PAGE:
5 essential things to know about Tennessee mechanics liens
Contractors & suppliers have strong lien rights in Tennessee. If a contractor or supplier isn’t paid on an Tennessee job, they can turn to filing a lien to speed up payment and protect themselves. However, there are specific requirements and rules that must be followed. Here are 5 essential things you need to know about Tennessee’s mechanics lien law.
Eligibility to file a mechanics lien in Tennessee depends on the project
Eligibility to file a lien in Tennessee depends on the project type. On most projects (the exception being 1-4 unit residential owner-occupied buildings), pretty much everyone that participates in construction has lien rights. This includes contractors, subcontractors, suppliers, laborers, surveyors, architects, and engineers.
Where a residential owner-occupied building (1-4 units) is concerned, only the primary contractor, and/or other parties contracting directly with the owner, have lien rights. In the event that the owner is acting as the prime contractor on a single-family residence, the owner-prime’s suppliers, laborers, and 1st-tier subs have lien rights. For all residential projects, contractors are required to be licensed in order to file a lien.
Some type of notice is crucial in Tennessee
Tennessee has interesting notice requirements.
General contractors are required to furnish a “Notice to Owner” prior to commencing work on the project. In the case of owner-occupied residential projects (of 1-4 units), the notice must actually be built into the contract between the general contractor and the owner.
Subcontractors, suppliers, and all other parties must deliver their notice within 90 days of the last day of each month in which labor and/or materials were provided but remain unpaid.
In all cases, notice is sent via certified mail return receipt requested to preserve rights. A lien is not valid without a timely notice.
Deadlines for general contractors and subcontractors are different
The mechanics lien deadline rules in Tennessee are a bit convoluted, especially when you start to consider all of the possible circumstantial variations. Let’s start by looking at the basics.
Generally speaking, a general contractor has no technical requirement to record or file a mechanic’s lien statement in order to preserve his lien rights; he must merely file suit to enforce his lien within 1 year from the last date of furnishing labor and/or materials to the project. This is generally not a good idea, however, as the effectiveness of the lien can be cut-off by third parties. The customary way to avoid this is for a general contractor to record the mechanics lien statement as would any other potential lien claimant. To effectively secure lien rights the lien must be filed within 90 days from completion of the project. The same 90-day period (from completion or abandonment of the project) in which to file a mechanics lien applies to all others, as well.
As above-mentioned, however, these timelines can be amended by circumstance. Here is what happens if a Notices of Completion is filed and served on the project:
The following paragraphs outline the time lien claimants have to file:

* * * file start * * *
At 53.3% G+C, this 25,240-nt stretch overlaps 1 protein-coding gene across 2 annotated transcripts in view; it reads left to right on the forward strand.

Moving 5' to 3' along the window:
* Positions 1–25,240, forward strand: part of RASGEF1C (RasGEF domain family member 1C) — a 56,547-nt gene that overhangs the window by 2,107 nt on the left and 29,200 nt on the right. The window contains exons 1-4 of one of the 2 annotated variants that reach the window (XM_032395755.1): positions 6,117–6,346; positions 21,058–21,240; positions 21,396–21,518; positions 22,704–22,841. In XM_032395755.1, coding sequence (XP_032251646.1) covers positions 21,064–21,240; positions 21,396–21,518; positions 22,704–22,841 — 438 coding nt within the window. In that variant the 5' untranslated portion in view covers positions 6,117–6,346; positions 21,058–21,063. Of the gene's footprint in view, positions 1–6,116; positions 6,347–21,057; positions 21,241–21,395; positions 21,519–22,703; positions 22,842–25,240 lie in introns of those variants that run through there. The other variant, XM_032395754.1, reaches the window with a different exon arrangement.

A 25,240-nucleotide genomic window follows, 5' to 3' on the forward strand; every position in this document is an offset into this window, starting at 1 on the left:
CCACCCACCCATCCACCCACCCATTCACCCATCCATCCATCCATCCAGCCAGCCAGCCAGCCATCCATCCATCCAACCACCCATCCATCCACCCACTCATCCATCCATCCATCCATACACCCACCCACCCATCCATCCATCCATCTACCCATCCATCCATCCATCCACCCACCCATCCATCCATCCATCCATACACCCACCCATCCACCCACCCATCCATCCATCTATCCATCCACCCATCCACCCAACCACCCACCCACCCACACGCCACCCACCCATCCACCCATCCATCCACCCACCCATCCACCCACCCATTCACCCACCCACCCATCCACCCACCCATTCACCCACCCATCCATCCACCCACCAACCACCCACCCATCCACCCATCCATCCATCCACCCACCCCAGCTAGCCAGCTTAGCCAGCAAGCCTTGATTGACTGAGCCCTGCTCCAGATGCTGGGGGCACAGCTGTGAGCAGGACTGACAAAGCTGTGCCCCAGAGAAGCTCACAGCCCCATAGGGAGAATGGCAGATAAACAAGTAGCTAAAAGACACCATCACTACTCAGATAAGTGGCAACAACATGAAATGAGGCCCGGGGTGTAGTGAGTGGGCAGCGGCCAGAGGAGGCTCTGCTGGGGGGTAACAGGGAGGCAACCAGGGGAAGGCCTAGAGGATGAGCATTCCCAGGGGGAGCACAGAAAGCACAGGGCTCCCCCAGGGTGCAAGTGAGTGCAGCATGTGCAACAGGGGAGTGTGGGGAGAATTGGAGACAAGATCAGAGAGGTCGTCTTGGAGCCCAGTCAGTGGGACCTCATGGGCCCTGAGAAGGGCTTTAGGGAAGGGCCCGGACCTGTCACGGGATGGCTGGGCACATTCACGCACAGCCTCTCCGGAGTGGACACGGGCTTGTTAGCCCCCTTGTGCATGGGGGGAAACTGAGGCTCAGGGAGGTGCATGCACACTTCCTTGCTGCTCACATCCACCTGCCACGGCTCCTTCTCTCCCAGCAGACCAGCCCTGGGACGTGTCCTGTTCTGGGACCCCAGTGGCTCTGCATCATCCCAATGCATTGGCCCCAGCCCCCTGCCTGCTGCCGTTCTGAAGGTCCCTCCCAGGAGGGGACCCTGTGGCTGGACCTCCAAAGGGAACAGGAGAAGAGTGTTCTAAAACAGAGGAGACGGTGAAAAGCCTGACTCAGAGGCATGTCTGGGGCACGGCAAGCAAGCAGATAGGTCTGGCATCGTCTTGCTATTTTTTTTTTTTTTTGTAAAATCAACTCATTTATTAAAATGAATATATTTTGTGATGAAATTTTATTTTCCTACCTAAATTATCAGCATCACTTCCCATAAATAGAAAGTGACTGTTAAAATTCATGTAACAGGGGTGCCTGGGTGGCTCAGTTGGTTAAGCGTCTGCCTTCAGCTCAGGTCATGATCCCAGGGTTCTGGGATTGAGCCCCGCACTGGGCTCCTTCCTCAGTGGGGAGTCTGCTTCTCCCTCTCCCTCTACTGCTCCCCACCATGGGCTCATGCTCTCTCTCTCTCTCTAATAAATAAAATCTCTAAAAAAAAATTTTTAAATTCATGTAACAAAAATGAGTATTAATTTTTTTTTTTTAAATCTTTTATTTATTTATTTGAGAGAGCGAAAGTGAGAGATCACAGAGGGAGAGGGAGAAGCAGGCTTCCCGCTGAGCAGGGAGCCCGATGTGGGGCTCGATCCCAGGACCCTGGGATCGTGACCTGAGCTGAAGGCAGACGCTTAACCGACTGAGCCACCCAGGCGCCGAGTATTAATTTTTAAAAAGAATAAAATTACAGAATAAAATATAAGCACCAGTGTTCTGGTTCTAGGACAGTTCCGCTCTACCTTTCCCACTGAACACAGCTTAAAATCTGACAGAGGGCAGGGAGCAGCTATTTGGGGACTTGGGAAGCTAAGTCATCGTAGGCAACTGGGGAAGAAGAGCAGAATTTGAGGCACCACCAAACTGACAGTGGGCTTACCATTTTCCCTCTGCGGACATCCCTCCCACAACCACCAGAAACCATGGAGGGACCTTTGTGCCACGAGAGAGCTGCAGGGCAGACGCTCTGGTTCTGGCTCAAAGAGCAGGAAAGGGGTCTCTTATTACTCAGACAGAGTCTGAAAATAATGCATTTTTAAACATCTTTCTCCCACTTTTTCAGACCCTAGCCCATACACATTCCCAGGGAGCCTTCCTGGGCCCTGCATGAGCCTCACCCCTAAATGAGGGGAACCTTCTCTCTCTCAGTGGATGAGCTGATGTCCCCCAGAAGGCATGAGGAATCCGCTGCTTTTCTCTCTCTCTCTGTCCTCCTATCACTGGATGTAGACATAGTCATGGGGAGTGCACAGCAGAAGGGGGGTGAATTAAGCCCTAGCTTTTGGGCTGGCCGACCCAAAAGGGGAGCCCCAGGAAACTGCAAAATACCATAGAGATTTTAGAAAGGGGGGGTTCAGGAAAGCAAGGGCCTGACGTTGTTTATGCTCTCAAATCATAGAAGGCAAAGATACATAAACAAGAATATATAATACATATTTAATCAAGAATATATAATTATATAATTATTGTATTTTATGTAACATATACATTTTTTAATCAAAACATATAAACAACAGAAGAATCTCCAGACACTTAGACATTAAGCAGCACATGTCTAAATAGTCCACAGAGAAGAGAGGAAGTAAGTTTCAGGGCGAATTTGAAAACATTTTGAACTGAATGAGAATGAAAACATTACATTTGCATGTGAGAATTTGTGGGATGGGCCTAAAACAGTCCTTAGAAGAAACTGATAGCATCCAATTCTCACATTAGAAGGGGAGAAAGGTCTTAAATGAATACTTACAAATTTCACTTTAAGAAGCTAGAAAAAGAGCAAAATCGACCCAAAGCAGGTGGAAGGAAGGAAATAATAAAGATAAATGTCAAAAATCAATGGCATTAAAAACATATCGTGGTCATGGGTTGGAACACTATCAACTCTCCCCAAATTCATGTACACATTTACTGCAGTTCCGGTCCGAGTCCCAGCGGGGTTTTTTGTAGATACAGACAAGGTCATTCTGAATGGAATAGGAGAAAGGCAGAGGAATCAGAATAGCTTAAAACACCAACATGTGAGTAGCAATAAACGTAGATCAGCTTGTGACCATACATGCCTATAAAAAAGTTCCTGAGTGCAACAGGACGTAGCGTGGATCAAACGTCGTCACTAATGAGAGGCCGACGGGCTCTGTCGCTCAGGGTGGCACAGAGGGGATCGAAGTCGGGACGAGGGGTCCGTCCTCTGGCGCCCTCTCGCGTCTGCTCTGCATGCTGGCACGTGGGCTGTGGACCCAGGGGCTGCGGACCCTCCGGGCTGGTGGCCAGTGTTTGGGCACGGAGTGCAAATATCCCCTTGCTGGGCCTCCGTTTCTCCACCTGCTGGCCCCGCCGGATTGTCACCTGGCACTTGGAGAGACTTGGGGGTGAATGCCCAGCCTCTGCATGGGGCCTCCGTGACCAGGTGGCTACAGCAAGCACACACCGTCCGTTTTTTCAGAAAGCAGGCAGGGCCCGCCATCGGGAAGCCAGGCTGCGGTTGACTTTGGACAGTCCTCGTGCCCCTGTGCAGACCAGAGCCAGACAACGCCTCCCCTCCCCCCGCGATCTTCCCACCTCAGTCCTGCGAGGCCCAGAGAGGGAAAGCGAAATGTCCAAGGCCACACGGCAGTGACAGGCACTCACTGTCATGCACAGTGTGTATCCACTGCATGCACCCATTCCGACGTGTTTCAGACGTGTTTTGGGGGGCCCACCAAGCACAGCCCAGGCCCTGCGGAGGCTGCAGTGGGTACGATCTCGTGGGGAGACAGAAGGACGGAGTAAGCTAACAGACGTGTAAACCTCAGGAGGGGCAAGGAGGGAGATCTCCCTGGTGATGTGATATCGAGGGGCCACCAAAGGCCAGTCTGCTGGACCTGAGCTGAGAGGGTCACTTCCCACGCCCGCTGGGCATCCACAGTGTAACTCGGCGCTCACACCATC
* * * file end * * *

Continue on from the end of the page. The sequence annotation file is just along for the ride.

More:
– Residential (Notice of Completion Recorded and Served): Lien and response to Notice of Completion required within 10 days of date on which Notice of Completion filed.
– Residential (Notice of Completion NOT simultaneously recorded and served): Lien and response (if applicable) required within 90 days of actual completion of project.
– Commercial (Notice of Completion Recorded and Served): Lien and response to Notice of Completion required within 30 days of date on which Notice of Completion filed.
– Commercial (Notice of Completion NOT simultaneously recorded and served): Lien and response (if applicable) required within 90 days of actual completion of project.
– Residential: No mechanic’s liens allowed [unless the owner and general contractor are the same].
– Commercial (Notice of Completion Recorded and Served): Lien and response to Notice of Completion required within 30 days of the date on which Notice of Completion filed.
– Commercial (Notice of Completion NOT simultaneously recorded and served): Lien and response (if applicable) required within 90 days of actual completion of the project.
Don’t forget: all mechanics’ liens must be notarized in the state of Tennessee!
Priority of Tennessee mecahnics liens is interesting
Mechanics liens of laborers have first priority in Tennessee as against competing mechanics liens. All other mechanic’s liens are of equal priority, and share pro rata in the proceeds of a sale of the property if the proceeds are insufficient to pay the liens in full.
Mechanics liens may have priority over a pre-existing mortgage, provided certain requirements are met. If the property is mortgaged, a mechanic’s lien may have priority if the contractor provides a written notice sent by certified or registered mail prior to beginning the project. The mortgagee must respond within 10 days (by certified or registered mail), otherwise, the mechanic’s lien has priority.
Mechanics liens in Tennessee should not include extra fees
A mechanics lien in the state of Tennessee does not include interest, service charges, late fees, attorney fees, or any other amount that does not result in the actual improvement of a property. However, the cost of filing at the recorders office can be included in the lien amount.